Choose subtree: Let F be the entry in N whose rectangle FI needs least enlargement to include E. Resolve ties by choosing the entry with the rectangle of smallest area.

Descend until a leaf is reached: Set N to be the child node pointed to by Fp and repeat from step 2.

A full node contains M entries. Divide the collection of M+1 entries between 2 nodes.

Objective: Make it as unlikely as possible for the resulting two new nodes to be examined on subsequent searches.

Heuristic: The total area of two covering rectangles after a split should be minimized.

Total area is larger!

A full node contains M entries. Divide the collection of M+1 entries between 2 nodes.

Objective: Make it as unlikely as possible for the resulting two new nodes to be examined on subsequent searches.

Heuristic: The total area of two covering rectangles after a split should be minimized.

Total area is larger!

- How to find the minimum area node split?
- Exhaustive algorithm,
- Quadratic-cost algorithm,
- Linear cost algorithm.

- Generate all possible groups and choose the best with minimum area.
- Number of possibilities ~ 2 to power of M-1
- M ~ 50 ïƒ Number of possibilities ~ 600 Trillion

- Generate all possible groups and choose the best with minimum area.
- Number of possibilities ~ 2 to power of M-1
- M ~ 50 ïƒ Number of possibilities ~ 600 Trillion
- US deficit pales!

A heuristic to find a small-area split.

Cost is quadratic in M and linear in the number of dimensions.

Pick two of the M+1 entries to be the first elements of the two new groups.

Choose these in a manner to waste the most area if both were put in the same group.

Assign remaining entries to groups one at a time.

A heuristic to find a small-area split.

Cost is quadratic in M and linear in the number of dimensions.

Pick two of the M+1 entries to be the first elements of the two new groups.

Choose these in a manner to waste the most area if both were put in the same group.

Assign remaining entries to groups one at a time.

A heuristic to find a small-area split.

Cost is quadratic in M and linear in the number of dimensions.

Pick two of the M+1 entries to be the first elements of the two new groups.

Choose these in a manner to waste the most area if both were put in the same group.

Assign remaining entries to groups one at a time.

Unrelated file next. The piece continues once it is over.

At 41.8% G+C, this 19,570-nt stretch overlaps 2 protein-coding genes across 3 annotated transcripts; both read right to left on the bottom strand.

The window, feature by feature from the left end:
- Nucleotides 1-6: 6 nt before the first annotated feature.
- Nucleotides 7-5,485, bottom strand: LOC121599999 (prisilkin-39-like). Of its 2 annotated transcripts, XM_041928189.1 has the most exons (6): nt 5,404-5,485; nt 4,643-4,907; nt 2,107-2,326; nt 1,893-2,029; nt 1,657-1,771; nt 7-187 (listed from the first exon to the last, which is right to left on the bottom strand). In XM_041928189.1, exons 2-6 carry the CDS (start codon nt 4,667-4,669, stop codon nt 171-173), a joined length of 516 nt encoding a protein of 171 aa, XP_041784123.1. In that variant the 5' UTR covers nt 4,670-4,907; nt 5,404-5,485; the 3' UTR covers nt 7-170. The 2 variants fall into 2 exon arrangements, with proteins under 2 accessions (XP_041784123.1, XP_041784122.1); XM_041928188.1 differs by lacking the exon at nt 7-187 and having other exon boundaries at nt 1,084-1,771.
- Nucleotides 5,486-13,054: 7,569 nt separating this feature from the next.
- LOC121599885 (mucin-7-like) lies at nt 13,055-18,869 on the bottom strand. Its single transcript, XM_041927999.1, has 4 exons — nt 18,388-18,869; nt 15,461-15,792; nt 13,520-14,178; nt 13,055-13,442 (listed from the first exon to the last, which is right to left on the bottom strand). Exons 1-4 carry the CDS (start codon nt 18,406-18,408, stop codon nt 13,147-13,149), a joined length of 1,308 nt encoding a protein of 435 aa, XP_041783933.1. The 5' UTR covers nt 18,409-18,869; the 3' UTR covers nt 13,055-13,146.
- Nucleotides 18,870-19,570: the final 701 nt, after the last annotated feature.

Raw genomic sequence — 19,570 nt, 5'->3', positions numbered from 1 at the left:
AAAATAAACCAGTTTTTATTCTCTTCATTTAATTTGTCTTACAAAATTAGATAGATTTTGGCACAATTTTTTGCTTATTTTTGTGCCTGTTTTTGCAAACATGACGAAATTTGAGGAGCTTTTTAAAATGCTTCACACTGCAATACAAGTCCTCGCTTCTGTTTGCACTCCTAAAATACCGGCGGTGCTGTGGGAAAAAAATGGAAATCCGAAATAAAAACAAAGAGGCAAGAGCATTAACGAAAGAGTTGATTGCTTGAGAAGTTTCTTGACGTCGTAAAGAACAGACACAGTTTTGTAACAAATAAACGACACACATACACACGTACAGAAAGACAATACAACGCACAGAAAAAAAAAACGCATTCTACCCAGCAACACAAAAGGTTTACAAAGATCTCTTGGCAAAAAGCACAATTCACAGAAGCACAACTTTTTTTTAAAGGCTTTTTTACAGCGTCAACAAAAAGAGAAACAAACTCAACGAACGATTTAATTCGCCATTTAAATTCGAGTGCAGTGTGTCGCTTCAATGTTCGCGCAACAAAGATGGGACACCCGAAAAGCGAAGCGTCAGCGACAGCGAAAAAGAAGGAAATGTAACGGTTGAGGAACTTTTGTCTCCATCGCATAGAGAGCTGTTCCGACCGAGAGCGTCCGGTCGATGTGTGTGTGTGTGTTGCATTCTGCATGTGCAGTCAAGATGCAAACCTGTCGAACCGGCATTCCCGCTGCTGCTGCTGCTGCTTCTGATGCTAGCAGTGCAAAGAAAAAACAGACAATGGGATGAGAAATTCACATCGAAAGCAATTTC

Identical to Quadratic with the following differences:

Uses a different version of PickSeeds.

PickNext simply chooses any of the remaining entries.

Linear: Choose two objects that are furthest apart.

Quadratic: Choose two objects that create as much empty space as possible.

- Linear node-split is simple, fast, and as good as quadratic!
- Quality of the splits is slightly worse!

- Similar to B-trees, new index records are added to the leaves, nodes that overflow are split, and splits propagate up the tree.
- Insert (T: Root of the R-tree, E: new index entry)
- Find position for new record: Invoke ChooseLeaf to select a leaf node L in which to place E.
- Add record to leaf node: If L has room for E then insert E and return. Otherwise, invoke SplitNode to obtain L and LL containing E and all the old entries of L.
- Propagate changes upwards: Invoke AdjustTree on L, also passing LL if a split was performed.
- Grow tree taller: If node split propagation caused the root to split, create a new root whose children are the two resulting nodes.

- Ascend from a leaf node L to the root, adjusting covering rectangles and propagating node splits.

- Straightforward. The only complication is under-flows:
- An under-full node can be merged with whichever sibling will have its area increased least.
- Orphaned entries are inserted back into the R-Tree.

- R+-tree enhances retrieval performance by avoiding visiting multiple paths when searching for point queries.
- No overlap for minimum bounding rectangels at the same level.
- Specific objectâ€™s entry might be duplicated.
- Insertions might lead to a series of update operations in a chain-reaction.
- Under certain circumstances, the structure may lead to a deadlock, e.g., every rectangle encloses a smaller one.

- Node split is more sophisticated.
- Does not obey the limitation of the number of pairs per node.
- When a node overflows, p entries are extracted and reinserted in the tree (p might be 25%).
- Considers minimization of:
- the overlapping between minimum bounding rectangles at the same level.
- the perimeter of the produced minimum bounding rectangles.

- Insertion is more expensive while retrievals are faster.

- Assumes the dataset is known in advance.
- Static R-trees are more efficient than dynamic ones:
- Tree structure is more compact,
- Contains fewer news,
- Overlap between minimum bounding rectangles is reduced.

- R-tree is a spatial index structure that provides competitive average performance.
- Many different variations in the literature:
- Spatio-temporal access methods, 3-d R-tree.
- Historical R-trees and Time-Parameterized R-tree fo spatiotemporal applications.

- Have been used to speed-up operations in OLAP applications, data warehouses and data mining.